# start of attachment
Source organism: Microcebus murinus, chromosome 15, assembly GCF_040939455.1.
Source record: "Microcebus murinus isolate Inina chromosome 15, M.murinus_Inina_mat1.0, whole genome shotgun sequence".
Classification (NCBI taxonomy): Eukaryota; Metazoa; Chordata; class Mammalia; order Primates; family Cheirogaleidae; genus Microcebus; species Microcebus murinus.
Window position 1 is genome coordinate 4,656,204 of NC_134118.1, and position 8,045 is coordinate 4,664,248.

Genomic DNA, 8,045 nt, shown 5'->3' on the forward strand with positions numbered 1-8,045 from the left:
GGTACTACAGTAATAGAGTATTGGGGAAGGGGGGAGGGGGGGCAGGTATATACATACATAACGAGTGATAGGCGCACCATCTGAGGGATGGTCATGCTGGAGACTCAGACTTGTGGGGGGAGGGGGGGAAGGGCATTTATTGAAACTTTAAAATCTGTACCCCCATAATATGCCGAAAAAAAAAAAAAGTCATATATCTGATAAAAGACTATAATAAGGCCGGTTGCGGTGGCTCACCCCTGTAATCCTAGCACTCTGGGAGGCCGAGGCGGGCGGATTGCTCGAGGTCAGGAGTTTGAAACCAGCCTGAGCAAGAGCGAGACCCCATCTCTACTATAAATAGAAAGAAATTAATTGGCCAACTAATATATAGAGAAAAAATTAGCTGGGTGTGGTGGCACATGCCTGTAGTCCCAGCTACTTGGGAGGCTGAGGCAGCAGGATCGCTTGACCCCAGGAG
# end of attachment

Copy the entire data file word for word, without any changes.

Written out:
Source organism: Microcebus murinus, chromosome 15, assembly GCF_040939455.1.
Source record: "Microcebus murinus isolate Inina chromosome 15, M.murinus_Inina_mat1.0, whole genome shotgun sequence".
Classification (NCBI taxonomy): Eukaryota; Metazoa; Chordata; class Mammalia; order Primates; family Cheirogaleidae; genus Microcebus; species Microcebus murinus.
Window position 1 is genome coordinate 4,656,204 of NC_134118.1, and position 8,045 is coordinate 4,664,248.

Genomic DNA, 8,045 nt, shown 5'->3' on the forward strand with positions numbered 1-8,045 from the left:
GGTACTACAGTAATAGAGTATTGGGGAAGGGGGGAGGGGGGGCAGGTATATACATACATAACGAGTGATAGGCGCACCATCTGAGGGATGGTCATGCTGGAGACTCAGACTTGTGGGGGGAGGGGGGGAAGGGCATTTATTGAAACTTTAAAATCTGTACCCCCATAATATGCCGAAAAAAAAAAAAAGTCATATATCTGATAAAAGACTATAATAAGGCCGGTTGCGGTGGCTCACCCCTGTAATCCTAGCACTCTGGGAGGCCGAGGCGGGCGGATTGCTCGAGGTCAGGAGTTTGAAACCAGCCTGAGCAAGAGCGAGACCCCATCTCTACTATAAATAGAAAGAAATTAATTGGCCAACTAATATATAGAGAAAAAATTAGCTGGGTGTGGTGGCACATGCCTGTAGTCCCAGCTACTTGGGAGGCTGAGGCAGCAGGATCGCTTGACCCCAGGAG